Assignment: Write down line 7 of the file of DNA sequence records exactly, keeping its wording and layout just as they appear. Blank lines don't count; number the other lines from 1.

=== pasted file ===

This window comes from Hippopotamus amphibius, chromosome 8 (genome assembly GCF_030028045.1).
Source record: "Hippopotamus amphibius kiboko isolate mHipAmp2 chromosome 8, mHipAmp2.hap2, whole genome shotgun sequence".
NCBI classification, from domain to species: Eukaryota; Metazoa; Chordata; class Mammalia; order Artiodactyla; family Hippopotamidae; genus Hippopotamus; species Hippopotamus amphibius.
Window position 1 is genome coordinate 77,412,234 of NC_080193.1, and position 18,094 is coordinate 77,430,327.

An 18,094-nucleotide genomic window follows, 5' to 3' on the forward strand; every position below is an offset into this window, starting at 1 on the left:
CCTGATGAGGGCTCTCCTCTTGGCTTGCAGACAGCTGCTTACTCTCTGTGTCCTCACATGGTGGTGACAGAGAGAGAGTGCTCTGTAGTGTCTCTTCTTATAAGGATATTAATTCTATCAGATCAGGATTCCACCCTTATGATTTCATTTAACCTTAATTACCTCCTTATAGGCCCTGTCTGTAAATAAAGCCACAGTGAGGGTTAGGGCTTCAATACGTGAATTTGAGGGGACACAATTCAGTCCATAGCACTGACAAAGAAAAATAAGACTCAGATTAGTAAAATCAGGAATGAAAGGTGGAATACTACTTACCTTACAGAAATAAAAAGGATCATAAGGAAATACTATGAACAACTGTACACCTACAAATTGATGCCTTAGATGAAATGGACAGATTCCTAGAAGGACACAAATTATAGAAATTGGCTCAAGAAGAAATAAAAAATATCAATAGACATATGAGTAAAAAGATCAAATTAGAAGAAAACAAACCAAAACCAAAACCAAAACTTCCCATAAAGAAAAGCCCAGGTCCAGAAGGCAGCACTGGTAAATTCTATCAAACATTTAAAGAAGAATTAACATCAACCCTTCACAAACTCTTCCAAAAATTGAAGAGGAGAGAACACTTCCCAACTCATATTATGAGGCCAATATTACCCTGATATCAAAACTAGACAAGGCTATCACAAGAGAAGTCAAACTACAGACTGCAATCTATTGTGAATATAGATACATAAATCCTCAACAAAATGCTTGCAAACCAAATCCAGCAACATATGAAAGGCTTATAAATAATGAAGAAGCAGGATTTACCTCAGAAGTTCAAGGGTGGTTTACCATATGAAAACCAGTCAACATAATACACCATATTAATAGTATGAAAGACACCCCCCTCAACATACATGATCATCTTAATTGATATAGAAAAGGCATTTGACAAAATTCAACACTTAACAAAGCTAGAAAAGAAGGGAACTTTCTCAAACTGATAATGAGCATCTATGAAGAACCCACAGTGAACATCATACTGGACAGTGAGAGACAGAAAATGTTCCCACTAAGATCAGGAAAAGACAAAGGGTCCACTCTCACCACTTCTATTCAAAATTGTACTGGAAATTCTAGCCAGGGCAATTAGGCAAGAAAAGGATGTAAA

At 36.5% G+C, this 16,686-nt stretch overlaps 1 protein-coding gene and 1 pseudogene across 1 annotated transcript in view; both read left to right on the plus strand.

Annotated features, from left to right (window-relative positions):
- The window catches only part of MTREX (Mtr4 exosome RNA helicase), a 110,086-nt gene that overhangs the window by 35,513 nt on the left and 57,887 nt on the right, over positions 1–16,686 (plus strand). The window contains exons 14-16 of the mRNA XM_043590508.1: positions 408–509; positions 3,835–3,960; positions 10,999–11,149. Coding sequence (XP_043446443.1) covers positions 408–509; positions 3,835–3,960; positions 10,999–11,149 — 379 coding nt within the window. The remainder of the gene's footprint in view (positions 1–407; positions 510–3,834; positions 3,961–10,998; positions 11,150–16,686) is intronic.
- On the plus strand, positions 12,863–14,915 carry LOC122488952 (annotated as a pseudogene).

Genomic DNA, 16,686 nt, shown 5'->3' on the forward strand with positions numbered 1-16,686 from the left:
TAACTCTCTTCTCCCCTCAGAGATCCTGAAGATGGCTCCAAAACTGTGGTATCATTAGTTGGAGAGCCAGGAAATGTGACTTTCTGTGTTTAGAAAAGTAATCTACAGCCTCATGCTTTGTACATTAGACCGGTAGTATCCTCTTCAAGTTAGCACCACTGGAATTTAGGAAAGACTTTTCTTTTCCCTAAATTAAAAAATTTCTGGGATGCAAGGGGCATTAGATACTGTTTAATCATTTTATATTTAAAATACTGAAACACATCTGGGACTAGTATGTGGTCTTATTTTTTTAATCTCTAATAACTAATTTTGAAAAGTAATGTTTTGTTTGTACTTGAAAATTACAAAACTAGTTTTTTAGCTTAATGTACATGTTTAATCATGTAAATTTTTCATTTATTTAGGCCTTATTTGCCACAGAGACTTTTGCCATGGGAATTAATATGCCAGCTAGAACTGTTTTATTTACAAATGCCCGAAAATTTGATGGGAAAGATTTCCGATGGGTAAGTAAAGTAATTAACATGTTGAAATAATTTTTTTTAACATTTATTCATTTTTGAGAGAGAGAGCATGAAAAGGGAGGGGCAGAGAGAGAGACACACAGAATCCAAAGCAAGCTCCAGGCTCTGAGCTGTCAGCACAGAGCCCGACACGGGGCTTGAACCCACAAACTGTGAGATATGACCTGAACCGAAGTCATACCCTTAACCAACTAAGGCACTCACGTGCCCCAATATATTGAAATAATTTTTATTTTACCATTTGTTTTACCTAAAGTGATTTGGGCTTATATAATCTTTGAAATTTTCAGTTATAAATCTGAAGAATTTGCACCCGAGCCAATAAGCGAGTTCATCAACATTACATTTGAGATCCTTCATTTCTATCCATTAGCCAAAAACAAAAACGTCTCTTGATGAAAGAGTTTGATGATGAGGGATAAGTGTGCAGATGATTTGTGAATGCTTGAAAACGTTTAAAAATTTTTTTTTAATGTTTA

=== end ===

At 36.5% G+C, this 16,686-nt stretch overlaps 1 protein-coding gene and 1 pseudogene across 1 annotated transcript in view; both read left to right on the plus strand.